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Re: Comparing and contrasting Mozart and Beethoven [Re: Phlebas] #1197347
05/11/09 01:34 PM
05/11/09 01:34 PM
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John Citron Offline
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Originally Posted by Phlebas
Originally Posted by Kreisler
Originally Posted by xxmynameisjohnxx
Very funny KBK, I was hoping to check out my school's library tomorrow but I figured that internet sources are just as good for this class and easier to use, :P.


Internet sources for classical music are far inferior to books, especially where major composers are concerned.


That is very true.
If you want to be a serious musician. Let me rephrase that: if you want to be taken seriously at all, you need become familiar with more authoritative sources.
When I use online sources like "wiki," I tend to use them as a starting point - never as something I footnote or otherwise reference.


Very true. I use the sources sited in the Wiki as a starting point for my research when needed. As a current college student, I'm not allowed to use the good old Wiki as a source for anything. If it is used, the instructors remove points from the paper.

John


Current works in progress:

Beethoven Sonata Op. 10 No. 2 in F, Haydn Sonata Hoboken XVI:41, Bach French Suite No. 5 in G BWV 816

Current instruments: Schimmel-Vogel 177T grand, Roland LX-17 digital, and John Lyon unfretted Saxon clavichord.
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Re: Comparing and contrasting Mozart and Beethoven [Re: John Citron] #1197356
05/11/09 01:43 PM
05/11/09 01:43 PM
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As others have observed and which, I believe, bears repeating, this is not to be a paper on the analysis of musical styles. Therefore I would suggest that the OP decide on a few pertinent features to compare both in the lives and in the compositions of the two composers in question, that he clearly delineate those limitations in the introduction to the paper, and that he get on with the exercise in comparing and contrasting.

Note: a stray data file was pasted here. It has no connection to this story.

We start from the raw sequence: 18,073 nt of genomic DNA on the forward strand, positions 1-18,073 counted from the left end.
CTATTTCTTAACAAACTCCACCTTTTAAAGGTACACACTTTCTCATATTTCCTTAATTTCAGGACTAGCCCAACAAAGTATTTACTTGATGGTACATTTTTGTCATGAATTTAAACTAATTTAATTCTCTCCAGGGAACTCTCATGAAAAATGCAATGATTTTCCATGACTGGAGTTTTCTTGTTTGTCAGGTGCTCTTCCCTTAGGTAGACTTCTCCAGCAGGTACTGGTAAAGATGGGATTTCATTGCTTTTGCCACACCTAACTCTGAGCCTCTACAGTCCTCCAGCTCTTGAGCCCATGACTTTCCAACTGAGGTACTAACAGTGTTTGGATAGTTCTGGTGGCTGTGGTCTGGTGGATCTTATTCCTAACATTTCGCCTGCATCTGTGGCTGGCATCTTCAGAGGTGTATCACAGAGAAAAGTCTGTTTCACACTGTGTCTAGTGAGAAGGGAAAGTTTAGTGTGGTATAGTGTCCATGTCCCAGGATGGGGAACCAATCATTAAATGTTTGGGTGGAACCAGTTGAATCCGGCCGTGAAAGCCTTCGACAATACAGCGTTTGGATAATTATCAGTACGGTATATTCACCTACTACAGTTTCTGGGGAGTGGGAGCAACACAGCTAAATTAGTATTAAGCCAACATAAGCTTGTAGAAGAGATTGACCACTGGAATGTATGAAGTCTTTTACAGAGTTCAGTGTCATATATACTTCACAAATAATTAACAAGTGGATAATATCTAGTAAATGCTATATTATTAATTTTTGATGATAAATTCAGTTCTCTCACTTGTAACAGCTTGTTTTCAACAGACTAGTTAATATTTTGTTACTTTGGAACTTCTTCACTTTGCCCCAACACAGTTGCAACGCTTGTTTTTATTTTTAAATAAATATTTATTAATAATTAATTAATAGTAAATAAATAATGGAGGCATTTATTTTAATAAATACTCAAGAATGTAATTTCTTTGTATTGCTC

Regards,


BruceD
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Estonia 190
Re: Comparing and contrasting Mozart and Beethoven [Re: xxmynameisjohnxx] #1197376
05/11/09 02:28 PM
05/11/09 02:28 PM
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Originally Posted by xxmynameisjohnxx
So for my English class I need to write a compare/contrast essay. I'm planning to do it on Mozart and Beethoven. Does anyone here have any good sources that they might remember where I can get a good start? I of course already have wikipedia and others like that on the individual composer which I can use for the whole essay, but I was wondering if there were any that already compared Beethoven's and Mozart's music so I could get more of a reference.